Kurdish library opened in Sur, Amed

The library offers a variety of books in Kurdish especially for children and young adults.

The all-Kurdish books library is part of the campaign launched a few days ago in the city of Amed by the Kurdish Language Platform, conformed by Peoples’ Democratic Party (HDP), Democratic Regions Party (DBP), Freedom and Socialism Party (OSP), Kurdistan Democratic Party-Bakur (KDP-B), Kurdistan Democratic Party- Turkey (KDP-T), Kurdistan Socialist Party (PSK), Kurdistan Freedom Party (PAK), Human and Freedom Party and Azadi Movement.

The Platform aims at having Kurdish recognised as an official language. The library in Ziya Gökalp neighborhood has been opened in the spirit of the Platform goals.

Books in the library are in Kurmancî and Kirmanckî dialects.

Ilyas Karagöz said that 7 years ago he had opened an antiquities workplace in Sur, the cradle of history. “Since I was a child - he said - I loved history and art. After I found this place I opened the antiquities market and on the floor above I began to prepare an art gallery. In the art gallery, sculpture, paintings and handicraft works are exhibited. A few months ago, we have decided to add Kurdish library to our art gallery”.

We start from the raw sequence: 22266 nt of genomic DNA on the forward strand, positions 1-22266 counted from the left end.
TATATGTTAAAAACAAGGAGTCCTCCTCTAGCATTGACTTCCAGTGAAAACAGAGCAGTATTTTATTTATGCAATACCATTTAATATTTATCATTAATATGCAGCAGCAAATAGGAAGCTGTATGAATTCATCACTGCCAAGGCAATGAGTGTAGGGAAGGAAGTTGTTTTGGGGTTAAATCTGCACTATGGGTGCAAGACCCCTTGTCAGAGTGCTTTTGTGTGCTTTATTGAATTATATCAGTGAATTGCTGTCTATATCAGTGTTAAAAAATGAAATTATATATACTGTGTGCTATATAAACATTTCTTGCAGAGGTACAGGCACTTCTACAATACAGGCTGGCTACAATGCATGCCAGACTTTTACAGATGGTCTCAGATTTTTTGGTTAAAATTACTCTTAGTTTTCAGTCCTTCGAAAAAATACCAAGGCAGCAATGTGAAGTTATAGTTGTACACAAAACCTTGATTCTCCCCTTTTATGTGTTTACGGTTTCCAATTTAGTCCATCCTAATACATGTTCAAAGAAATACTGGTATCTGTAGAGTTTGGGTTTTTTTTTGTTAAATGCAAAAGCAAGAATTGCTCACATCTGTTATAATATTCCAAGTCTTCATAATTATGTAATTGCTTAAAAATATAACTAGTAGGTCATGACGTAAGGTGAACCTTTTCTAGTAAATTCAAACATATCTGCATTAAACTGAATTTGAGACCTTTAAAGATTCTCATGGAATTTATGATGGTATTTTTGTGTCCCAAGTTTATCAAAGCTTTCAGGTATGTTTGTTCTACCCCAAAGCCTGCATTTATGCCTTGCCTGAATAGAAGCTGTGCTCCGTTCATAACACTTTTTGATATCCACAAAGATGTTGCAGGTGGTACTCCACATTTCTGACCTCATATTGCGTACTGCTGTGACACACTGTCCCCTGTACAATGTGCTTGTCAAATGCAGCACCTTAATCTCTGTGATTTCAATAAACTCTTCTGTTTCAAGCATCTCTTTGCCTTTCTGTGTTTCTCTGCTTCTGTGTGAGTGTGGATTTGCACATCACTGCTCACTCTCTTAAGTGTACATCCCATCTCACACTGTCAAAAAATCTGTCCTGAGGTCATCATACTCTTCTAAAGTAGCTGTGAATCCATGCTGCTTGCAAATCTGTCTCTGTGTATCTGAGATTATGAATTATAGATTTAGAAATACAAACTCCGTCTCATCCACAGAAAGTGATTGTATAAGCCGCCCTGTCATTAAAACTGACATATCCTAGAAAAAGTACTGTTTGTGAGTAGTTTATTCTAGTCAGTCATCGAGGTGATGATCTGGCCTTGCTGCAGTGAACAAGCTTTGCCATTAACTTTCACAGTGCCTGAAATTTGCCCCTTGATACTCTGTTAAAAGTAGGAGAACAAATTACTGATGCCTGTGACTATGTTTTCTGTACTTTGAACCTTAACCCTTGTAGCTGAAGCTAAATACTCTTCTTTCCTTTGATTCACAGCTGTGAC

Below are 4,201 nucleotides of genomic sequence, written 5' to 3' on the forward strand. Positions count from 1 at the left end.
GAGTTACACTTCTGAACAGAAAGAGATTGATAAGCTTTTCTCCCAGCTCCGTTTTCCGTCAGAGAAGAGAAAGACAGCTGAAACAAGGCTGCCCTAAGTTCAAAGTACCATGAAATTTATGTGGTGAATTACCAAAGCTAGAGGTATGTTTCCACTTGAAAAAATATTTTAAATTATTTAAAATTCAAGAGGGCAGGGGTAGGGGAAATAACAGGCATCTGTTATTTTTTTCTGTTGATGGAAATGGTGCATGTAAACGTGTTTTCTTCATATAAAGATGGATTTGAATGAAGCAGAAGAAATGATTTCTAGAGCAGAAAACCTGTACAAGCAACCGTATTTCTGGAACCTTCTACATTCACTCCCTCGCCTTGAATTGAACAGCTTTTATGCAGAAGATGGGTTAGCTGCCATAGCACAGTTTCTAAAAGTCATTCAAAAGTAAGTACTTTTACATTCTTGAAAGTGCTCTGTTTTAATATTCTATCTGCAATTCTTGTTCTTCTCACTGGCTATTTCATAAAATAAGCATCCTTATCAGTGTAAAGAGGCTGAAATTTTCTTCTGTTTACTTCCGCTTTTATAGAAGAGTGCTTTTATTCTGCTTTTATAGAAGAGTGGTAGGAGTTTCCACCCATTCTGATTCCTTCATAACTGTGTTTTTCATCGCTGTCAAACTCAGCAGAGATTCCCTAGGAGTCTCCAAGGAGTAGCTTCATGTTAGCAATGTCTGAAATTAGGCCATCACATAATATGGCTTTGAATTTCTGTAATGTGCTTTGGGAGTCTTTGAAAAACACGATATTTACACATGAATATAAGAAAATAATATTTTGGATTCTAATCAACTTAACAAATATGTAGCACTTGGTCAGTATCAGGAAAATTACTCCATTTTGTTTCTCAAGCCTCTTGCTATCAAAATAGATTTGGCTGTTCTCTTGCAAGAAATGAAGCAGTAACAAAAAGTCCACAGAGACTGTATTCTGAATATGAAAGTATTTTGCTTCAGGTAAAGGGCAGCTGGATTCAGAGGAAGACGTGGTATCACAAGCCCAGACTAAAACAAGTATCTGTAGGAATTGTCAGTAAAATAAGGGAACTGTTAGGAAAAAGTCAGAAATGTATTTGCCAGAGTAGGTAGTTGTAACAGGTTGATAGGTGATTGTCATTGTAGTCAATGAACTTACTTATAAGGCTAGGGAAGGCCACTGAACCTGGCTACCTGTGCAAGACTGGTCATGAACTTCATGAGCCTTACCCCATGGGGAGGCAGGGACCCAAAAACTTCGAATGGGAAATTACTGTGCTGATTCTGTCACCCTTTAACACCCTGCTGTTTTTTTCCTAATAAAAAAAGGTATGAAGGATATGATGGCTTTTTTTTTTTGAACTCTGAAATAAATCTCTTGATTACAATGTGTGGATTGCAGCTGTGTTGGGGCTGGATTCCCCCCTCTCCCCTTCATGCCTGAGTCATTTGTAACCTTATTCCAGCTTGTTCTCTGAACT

A library against assimilation

Karagöz, who started the library work a month ago, said that the work is now over, and that young people are showing great interest in the library.

Karagöz emphasized that the library offers a variety of books for children, novels, poems, stories, dictionary and adventure books.

Reminding how children and teenagers in Kurdistan and Turkey face a huge assimilation policy, Karagöz said: “The future of the country are our children and youth. For this purpose the library offers especially books for children and young people. The Kurdish language is a responsibility for every single Kurd. And it is because I felt this responsibility that I decided to open this library in Amed”.

Cuma Karakoç spends four hours a day reading books in the library. “When I was in the village, they taught me Turkish, and it was later on when I learned Kurdish. We were subjected to a policy of assimilation. And it is to counter this assimilation that we have to learn our mother tongue first. Young people should learn how to read and write in Kurdish”.